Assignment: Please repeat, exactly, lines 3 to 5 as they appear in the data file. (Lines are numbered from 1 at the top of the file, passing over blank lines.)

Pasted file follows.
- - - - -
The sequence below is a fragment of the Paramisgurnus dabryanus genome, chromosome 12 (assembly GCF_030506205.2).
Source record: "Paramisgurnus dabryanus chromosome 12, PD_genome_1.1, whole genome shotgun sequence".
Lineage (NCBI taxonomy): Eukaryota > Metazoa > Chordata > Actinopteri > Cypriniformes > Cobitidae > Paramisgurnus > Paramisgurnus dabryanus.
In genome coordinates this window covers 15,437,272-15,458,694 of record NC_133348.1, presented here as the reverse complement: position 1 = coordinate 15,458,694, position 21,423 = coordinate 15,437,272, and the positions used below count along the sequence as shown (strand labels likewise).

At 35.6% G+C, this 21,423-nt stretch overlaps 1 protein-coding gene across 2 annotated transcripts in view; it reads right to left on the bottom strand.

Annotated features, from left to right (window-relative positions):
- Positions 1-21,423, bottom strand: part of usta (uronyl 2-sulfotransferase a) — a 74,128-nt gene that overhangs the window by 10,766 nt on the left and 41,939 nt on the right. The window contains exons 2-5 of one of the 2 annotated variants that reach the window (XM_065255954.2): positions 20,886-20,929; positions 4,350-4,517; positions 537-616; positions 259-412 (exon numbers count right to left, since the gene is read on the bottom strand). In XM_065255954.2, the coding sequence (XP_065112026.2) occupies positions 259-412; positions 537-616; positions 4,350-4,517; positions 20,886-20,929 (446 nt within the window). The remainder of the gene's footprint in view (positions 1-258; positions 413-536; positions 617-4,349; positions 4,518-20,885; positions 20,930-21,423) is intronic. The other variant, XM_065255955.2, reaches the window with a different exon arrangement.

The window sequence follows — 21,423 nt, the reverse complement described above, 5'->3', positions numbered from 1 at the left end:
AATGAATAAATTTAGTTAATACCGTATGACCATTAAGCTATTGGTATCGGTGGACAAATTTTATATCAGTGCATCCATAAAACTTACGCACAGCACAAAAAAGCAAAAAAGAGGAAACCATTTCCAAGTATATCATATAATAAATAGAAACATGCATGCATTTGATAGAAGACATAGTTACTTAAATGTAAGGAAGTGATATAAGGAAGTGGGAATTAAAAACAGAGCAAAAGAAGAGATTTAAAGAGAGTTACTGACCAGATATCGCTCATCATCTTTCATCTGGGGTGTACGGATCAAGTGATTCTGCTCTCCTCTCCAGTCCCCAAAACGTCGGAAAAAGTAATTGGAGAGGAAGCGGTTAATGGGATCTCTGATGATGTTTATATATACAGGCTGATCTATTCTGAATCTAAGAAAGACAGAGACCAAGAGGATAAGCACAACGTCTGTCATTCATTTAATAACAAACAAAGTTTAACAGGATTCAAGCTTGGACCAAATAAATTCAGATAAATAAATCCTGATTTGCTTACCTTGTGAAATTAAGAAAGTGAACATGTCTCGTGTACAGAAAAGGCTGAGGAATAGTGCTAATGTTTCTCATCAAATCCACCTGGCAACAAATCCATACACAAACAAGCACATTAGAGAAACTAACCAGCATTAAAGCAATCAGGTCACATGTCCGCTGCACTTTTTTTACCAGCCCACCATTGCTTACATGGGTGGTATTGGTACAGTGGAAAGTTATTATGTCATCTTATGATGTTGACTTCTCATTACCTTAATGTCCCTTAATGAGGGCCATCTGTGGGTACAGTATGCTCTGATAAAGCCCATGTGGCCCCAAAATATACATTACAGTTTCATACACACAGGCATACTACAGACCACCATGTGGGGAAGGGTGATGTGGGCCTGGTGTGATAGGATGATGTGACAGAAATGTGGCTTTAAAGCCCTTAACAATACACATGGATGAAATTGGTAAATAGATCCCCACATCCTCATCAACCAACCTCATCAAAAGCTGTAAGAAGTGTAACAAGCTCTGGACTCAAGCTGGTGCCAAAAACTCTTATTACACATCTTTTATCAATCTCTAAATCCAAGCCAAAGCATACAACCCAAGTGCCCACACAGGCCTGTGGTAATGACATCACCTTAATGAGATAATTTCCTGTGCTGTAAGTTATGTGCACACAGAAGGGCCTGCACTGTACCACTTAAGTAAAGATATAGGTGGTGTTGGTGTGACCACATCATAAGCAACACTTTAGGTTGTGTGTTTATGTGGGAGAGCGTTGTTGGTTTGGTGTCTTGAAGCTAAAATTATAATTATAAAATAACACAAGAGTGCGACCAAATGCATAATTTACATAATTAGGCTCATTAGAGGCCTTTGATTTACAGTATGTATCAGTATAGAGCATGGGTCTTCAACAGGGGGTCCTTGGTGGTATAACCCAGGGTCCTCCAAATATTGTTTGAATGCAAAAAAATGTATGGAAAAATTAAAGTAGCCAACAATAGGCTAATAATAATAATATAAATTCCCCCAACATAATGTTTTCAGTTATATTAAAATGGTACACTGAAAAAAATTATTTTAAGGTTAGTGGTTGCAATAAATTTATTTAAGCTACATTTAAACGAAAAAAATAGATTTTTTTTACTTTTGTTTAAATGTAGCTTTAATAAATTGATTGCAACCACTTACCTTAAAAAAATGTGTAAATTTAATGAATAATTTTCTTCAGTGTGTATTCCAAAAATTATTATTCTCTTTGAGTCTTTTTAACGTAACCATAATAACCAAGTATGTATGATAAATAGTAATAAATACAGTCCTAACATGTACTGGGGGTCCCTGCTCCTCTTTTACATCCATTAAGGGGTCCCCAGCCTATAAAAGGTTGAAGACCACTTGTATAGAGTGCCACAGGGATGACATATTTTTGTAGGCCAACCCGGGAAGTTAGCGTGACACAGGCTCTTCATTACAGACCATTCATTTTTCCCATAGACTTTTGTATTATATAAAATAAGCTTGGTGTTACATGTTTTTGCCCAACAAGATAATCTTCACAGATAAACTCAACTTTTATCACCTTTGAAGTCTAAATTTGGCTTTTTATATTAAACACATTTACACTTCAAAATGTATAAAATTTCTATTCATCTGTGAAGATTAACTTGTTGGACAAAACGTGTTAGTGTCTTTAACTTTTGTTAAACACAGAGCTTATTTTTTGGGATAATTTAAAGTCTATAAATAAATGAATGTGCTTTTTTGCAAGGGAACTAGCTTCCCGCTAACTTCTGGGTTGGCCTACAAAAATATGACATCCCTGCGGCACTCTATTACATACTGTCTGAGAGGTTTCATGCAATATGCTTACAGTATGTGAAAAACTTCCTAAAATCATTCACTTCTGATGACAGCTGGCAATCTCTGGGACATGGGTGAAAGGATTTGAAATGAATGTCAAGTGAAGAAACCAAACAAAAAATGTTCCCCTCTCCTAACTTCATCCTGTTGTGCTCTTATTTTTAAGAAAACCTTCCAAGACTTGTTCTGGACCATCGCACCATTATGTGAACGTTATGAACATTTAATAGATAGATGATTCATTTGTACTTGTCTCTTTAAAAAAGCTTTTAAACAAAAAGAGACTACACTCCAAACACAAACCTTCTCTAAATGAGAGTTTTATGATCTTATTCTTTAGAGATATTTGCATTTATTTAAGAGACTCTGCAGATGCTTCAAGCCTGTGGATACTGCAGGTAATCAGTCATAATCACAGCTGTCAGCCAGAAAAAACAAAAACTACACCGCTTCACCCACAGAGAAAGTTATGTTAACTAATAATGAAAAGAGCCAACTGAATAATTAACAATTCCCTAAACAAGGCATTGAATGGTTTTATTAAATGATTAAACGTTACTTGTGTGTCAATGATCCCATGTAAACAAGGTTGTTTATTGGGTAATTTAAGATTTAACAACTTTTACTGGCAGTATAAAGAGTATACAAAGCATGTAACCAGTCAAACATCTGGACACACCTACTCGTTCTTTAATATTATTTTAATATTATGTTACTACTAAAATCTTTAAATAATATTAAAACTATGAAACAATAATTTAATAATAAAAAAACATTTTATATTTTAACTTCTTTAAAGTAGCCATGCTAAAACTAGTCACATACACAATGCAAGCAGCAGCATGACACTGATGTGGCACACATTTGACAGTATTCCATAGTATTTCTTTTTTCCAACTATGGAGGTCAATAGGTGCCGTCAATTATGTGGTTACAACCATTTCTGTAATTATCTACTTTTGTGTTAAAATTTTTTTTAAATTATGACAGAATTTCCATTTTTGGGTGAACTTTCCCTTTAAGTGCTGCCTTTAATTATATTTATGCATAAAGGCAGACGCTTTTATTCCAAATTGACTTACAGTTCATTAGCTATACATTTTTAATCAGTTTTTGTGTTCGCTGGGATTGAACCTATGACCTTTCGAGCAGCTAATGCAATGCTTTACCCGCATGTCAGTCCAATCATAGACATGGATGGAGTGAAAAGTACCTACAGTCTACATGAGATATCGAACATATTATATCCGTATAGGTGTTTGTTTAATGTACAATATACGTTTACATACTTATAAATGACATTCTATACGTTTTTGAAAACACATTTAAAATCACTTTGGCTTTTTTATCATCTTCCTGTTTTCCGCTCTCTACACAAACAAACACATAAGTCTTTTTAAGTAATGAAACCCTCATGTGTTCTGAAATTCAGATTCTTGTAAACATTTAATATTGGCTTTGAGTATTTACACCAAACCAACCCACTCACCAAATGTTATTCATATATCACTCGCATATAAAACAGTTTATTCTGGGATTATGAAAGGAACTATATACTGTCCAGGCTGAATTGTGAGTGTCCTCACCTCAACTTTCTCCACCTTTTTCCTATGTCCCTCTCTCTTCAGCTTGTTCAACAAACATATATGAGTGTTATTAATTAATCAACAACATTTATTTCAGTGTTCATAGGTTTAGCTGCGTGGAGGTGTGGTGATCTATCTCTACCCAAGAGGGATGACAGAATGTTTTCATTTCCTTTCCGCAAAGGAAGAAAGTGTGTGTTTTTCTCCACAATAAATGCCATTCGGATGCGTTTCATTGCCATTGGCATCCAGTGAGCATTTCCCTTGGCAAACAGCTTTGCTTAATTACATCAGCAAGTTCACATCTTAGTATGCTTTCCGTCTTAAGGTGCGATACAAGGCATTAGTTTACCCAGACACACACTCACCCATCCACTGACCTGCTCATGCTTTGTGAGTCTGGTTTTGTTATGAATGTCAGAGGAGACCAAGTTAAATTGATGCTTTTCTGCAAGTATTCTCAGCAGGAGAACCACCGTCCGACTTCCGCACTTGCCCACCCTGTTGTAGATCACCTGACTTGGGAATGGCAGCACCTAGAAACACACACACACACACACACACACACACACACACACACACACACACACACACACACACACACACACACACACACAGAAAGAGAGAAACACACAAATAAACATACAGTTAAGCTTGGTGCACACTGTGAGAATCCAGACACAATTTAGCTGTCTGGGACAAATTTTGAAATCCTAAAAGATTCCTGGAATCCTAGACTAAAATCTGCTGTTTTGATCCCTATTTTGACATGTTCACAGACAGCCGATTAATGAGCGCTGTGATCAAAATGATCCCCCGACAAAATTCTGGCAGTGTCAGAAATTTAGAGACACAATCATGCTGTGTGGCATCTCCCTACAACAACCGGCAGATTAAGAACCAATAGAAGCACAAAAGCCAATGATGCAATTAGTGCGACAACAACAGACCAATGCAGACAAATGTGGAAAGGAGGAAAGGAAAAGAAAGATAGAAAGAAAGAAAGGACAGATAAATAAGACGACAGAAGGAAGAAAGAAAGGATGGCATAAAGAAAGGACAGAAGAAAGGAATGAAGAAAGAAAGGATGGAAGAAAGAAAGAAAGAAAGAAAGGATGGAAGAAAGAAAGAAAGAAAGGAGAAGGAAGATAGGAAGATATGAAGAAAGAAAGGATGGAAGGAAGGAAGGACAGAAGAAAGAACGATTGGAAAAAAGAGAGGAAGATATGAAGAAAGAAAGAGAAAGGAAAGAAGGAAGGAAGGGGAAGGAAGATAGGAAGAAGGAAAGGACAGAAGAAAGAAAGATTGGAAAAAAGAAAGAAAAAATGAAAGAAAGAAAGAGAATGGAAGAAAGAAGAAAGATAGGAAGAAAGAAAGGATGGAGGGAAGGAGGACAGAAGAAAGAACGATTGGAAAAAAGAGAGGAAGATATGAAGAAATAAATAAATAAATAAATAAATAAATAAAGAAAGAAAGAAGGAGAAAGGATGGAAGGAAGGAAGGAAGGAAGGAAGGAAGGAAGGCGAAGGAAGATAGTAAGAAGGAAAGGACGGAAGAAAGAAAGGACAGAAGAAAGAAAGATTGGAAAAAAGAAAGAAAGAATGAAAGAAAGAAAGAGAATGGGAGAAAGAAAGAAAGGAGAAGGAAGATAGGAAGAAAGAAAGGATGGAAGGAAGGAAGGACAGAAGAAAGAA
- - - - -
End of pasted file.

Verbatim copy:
Lineage (NCBI taxonomy): Eukaryota > Metazoa > Chordata > Actinopteri > Cypriniformes > Cobitidae > Paramisgurnus > Paramisgurnus dabryanus.
In genome coordinates this window covers 15,437,272-15,458,694 of record NC_133348.1, presented here as the reverse complement: position 1 = coordinate 15,458,694, position 21,423 = coordinate 15,437,272, and the positions used below count along the sequence as shown (strand labels likewise).

At 35.6% G+C, this 21,423-nt stretch overlaps 1 protein-coding gene across 2 annotated transcripts in view; it reads right to left on the bottom strand.